Leom לאום: Leom appears far less frequently in the Tanach than the previous two terms - it is found 35 times (and is spelled there without the vav - לאם). Klein doesn't offer an etymology, but finds cognates in the Akkadian li'mu, limu - "thousand", Ugaritic l'm - "people, crowd" and Arabic la'ama - "he gathered together, assembled". Since it did not have the frequency and weight of am or goy, it  was available in modern Hebrew for the new terms related to the modern nation-state and nationalism. Perhaps this usage was influenced by the Talmudic passage in Avoda Zara 2b where a midrash states that אין  לאום אלא מלכות  - leom always means a kingdom.

In Modern Hebrew we find the word used most frequently in the adjectival form - leumi לאומי - "national": Bank Leumi, Sherut  Leumi (national service), Bituach Leumi (national insurance), etc. The noun has migrated to the meaning "nationality", as can be found on identity cards.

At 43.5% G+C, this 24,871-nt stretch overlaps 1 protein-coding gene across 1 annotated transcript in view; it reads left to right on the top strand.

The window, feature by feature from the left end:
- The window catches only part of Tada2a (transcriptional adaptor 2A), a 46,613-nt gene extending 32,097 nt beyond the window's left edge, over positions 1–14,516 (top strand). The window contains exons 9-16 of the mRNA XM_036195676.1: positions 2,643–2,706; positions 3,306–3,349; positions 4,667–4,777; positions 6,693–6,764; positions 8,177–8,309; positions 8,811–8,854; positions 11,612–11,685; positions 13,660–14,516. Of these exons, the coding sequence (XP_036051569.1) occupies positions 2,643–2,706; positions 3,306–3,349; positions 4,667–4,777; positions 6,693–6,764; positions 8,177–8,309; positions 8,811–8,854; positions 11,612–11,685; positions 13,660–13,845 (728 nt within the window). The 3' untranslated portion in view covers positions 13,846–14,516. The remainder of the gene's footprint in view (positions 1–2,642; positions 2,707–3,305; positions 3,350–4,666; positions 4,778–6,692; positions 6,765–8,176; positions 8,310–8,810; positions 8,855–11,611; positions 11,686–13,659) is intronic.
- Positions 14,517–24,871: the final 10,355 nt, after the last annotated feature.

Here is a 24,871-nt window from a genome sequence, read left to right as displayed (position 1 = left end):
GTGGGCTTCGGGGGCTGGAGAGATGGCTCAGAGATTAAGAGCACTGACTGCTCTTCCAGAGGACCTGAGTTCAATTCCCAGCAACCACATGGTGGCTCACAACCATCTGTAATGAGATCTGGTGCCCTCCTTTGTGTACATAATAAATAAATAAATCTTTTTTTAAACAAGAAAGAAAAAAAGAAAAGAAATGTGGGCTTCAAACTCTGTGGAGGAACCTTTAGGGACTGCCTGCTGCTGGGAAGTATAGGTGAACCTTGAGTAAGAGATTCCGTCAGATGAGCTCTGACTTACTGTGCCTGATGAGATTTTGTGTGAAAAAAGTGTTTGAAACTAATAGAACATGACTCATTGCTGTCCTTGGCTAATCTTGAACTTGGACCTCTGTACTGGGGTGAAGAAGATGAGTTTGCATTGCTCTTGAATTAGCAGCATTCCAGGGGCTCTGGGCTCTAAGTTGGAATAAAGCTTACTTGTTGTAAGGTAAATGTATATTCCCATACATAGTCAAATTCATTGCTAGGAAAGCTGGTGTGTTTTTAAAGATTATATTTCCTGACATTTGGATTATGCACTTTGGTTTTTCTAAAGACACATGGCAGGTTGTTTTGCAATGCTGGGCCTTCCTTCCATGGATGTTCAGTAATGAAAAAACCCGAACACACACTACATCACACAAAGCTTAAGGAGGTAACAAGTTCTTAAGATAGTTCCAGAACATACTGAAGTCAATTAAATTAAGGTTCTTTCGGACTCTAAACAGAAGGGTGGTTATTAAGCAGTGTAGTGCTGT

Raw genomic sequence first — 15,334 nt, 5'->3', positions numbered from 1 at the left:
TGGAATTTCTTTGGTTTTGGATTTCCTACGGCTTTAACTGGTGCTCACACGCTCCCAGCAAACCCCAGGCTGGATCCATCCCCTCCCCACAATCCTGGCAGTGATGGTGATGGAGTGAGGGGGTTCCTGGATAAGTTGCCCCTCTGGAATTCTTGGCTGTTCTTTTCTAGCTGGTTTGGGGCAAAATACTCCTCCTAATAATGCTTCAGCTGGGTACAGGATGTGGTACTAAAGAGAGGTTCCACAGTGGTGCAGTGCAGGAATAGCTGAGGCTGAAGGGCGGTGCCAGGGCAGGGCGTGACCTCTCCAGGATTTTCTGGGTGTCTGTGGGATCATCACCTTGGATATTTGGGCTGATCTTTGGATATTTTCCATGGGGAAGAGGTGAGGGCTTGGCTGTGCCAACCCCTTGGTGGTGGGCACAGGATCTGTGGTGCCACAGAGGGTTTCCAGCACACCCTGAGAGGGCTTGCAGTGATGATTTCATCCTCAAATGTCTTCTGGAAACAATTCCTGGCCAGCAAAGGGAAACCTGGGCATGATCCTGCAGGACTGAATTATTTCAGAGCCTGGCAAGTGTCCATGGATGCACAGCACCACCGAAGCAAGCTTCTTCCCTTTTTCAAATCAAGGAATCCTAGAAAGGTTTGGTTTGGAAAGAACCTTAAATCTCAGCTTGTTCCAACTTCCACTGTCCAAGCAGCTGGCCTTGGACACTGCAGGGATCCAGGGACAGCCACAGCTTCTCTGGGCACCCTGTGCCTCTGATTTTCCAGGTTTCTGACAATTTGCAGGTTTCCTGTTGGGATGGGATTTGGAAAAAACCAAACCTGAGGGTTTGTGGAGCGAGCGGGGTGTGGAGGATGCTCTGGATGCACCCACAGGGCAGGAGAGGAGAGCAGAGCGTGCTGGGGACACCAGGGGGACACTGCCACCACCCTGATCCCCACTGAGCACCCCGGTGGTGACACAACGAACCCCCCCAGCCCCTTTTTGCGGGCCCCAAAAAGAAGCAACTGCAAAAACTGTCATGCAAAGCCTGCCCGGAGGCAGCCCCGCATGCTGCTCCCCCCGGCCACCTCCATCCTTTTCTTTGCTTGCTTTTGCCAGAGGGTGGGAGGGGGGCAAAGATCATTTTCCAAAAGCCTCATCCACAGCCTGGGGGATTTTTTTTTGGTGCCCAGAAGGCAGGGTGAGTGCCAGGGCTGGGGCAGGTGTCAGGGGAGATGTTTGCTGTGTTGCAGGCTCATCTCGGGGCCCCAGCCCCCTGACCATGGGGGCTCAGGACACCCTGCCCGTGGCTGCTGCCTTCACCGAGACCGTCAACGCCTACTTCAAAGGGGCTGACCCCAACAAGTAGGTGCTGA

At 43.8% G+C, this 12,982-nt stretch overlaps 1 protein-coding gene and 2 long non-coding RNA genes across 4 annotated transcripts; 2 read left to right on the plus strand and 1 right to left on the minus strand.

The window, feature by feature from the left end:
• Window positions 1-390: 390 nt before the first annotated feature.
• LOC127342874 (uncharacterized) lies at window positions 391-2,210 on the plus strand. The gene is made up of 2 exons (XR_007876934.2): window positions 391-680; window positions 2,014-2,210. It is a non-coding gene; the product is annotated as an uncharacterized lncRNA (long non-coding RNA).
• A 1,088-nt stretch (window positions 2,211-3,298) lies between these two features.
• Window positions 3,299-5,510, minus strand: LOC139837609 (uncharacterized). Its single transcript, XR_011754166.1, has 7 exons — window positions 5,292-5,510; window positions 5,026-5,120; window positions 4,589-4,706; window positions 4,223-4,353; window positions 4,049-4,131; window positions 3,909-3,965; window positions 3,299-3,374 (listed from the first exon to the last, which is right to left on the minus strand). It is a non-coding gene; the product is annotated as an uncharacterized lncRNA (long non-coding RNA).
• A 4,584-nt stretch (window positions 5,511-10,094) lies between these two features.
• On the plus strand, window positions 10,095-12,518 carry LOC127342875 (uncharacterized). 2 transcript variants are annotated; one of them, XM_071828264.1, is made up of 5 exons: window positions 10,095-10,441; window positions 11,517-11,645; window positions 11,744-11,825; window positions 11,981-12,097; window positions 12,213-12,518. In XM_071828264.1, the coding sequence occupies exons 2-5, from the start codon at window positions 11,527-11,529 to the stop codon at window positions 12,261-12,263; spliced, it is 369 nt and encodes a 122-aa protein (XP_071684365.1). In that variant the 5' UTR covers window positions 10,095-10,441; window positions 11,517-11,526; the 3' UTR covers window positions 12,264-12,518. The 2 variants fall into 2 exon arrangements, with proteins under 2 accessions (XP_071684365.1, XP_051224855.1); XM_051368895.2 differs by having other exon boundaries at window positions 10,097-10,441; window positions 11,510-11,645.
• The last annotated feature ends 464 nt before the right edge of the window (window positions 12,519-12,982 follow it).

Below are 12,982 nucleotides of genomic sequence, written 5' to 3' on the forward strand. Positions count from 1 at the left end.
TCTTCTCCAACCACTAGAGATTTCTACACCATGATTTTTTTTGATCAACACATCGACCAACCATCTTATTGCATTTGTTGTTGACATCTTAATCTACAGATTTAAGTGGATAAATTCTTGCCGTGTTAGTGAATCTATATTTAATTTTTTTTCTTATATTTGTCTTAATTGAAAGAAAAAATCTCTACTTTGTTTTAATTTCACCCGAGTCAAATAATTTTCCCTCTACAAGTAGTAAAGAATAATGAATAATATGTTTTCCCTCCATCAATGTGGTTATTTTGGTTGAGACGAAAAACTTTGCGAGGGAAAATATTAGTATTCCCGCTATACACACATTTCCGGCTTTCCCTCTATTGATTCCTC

Uma אומה:  This is the most infrequent of the four terms in biblical Hebrew. It only appears three times, always in the plural - umot אומות in Bereshit 25:16 and Bamidbar 25:15, and umim אומים  in Tehilim 117:1. The singular is therefore unattested in the Biblical text, but the assumption is that the male and female forms are om אום and uma אומה. Klein isn't sure about the etymology, saying that it is cognate with similar words in other Semitic languages, like the Arabic 'ummah (which actually is more of a religious group, and so the religious leader is the related imam).

In Modern Hebrew it is used for "nation" in cases where neither medina מדינה - "state" nor am are appropriate (and again, leom is generally reserved for adjectives). So an address to the nation will be a נאום לאומה neum leuma and the United Nations are אומות מאוחדות umot meuchadot (generally abbreviated to או"ם um).

Sunday, June 05, 2016